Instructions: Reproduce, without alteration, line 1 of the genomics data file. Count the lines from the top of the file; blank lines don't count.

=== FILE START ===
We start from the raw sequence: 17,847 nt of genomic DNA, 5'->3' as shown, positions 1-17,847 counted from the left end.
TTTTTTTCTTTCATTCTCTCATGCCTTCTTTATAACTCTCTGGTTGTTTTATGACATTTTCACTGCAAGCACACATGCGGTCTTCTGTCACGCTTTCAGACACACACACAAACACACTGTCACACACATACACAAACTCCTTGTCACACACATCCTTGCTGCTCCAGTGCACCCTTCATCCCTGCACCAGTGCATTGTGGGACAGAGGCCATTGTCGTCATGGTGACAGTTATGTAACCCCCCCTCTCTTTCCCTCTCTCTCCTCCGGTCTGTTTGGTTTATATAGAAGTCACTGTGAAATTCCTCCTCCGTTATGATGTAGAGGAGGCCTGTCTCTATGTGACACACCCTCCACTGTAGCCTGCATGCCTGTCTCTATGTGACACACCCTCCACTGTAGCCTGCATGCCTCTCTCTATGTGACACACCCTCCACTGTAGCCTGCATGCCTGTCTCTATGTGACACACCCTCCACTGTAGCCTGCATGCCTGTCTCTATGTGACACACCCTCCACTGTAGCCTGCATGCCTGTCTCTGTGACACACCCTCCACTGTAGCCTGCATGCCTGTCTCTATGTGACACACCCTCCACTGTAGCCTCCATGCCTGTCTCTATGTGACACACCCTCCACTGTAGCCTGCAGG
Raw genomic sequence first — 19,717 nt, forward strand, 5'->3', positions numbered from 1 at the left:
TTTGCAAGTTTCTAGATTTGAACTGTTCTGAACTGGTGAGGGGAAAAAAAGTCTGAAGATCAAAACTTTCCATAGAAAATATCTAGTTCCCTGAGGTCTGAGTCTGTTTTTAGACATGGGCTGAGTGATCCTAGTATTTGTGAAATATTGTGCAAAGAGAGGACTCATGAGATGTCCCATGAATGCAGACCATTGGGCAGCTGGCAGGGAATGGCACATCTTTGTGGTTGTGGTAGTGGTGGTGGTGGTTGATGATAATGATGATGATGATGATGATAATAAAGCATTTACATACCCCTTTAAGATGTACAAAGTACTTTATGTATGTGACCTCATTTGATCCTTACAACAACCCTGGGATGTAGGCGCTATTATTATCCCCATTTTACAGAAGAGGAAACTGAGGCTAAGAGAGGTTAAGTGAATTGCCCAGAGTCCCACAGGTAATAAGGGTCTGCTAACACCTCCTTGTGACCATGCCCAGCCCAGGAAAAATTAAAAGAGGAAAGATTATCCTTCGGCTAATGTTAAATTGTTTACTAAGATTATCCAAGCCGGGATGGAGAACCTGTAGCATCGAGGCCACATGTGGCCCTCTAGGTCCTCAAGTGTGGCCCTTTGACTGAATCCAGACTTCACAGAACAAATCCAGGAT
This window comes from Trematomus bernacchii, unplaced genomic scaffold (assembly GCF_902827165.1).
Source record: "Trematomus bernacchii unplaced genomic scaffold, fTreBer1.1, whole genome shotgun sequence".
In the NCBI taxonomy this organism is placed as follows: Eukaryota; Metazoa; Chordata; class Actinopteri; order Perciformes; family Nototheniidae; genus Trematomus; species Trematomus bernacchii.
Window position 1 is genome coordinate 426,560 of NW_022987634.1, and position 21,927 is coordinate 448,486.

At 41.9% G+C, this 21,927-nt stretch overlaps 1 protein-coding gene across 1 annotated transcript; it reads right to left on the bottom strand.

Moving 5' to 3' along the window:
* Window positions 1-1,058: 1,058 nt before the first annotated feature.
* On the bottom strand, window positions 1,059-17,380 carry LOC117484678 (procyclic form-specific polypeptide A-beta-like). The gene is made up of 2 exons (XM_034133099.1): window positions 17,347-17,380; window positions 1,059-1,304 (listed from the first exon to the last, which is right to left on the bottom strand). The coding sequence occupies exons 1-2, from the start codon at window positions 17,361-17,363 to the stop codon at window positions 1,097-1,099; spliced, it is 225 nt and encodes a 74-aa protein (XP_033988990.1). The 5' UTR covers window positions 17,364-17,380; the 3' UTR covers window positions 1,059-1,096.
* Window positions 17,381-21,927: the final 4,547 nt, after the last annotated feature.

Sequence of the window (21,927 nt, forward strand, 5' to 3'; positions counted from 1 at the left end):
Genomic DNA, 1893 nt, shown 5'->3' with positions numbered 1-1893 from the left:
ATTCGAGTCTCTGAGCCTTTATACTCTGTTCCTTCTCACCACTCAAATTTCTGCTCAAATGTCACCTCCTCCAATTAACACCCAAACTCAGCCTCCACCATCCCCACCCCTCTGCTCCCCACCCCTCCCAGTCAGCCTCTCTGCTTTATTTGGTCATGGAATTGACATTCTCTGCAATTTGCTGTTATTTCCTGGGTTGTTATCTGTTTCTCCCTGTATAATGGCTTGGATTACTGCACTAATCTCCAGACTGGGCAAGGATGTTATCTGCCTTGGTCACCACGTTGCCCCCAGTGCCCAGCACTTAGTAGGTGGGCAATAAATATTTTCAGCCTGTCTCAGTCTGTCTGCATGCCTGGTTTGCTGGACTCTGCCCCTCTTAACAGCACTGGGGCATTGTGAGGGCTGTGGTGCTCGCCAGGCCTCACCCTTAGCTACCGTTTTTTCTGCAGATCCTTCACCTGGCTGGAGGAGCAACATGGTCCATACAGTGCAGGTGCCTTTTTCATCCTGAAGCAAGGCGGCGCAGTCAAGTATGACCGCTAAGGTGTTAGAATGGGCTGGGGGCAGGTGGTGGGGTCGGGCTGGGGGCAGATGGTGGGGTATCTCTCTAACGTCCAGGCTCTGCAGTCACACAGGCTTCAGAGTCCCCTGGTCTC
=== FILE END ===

We start from the raw sequence: 17,847 nt of genomic DNA, 5'->3' as shown, positions 1-17,847 counted from the left end.